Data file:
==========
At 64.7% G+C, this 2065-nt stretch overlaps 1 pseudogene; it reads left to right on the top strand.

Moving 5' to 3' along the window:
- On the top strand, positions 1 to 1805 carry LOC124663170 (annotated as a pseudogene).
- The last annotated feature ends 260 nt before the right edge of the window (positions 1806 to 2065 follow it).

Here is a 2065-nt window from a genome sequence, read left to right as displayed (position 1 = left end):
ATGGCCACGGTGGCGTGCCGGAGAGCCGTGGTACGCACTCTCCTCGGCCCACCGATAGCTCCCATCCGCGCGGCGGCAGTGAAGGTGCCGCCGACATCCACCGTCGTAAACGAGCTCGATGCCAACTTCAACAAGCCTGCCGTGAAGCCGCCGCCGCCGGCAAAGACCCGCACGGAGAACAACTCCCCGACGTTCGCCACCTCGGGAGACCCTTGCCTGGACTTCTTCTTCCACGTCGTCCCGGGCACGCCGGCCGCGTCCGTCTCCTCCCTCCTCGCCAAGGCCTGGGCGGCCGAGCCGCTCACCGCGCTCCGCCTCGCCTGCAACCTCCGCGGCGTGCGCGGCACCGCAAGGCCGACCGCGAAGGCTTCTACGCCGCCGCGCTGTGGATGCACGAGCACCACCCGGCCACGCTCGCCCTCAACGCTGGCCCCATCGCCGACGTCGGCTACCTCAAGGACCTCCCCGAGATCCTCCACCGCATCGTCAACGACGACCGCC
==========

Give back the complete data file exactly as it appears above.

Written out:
At 64.7% G+C, this 2065-nt stretch overlaps 1 pseudogene; it reads left to right on the top strand.

Moving 5' to 3' along the window:
- On the top strand, positions 1 to 1805 carry LOC124663170 (annotated as a pseudogene).
- The last annotated feature ends 260 nt before the right edge of the window (positions 1806 to 2065 follow it).

Here is a 2065-nt window from a genome sequence, read left to right as displayed (position 1 = left end):
ATGGCCACGGTGGCGTGCCGGAGAGCCGTGGTACGCACTCTCCTCGGCCCACCGATAGCTCCCATCCGCGCGGCGGCAGTGAAGGTGCCGCCGACATCCACCGTCGTAAACGAGCTCGATGCCAACTTCAACAAGCCTGCCGTGAAGCCGCCGCCGCCGGCAAAGACCCGCACGGAGAACAACTCCCCGACGTTCGCCACCTCGGGAGACCCTTGCCTGGACTTCTTCTTCCACGTCGTCCCGGGCACGCCGGCCGCGTCCGTCTCCTCCCTCCTCGCCAAGGCCTGGGCGGCCGAGCCGCTCACCGCGCTCCGCCTCGCCTGCAACCTCCGCGGCGTGCGCGGCACCGCAAGGCCGACCGCGAAGGCTTCTACGCCGCCGCGCTGTGGATGCACGAGCACCACCCGGCCACGCTCGCCCTCAACGCTGGCCCCATCGCCGACGTCGGCTACCTCAAGGACCTCCCCGAGATCCTCCACCGCATCGTCAACGACGACCGCC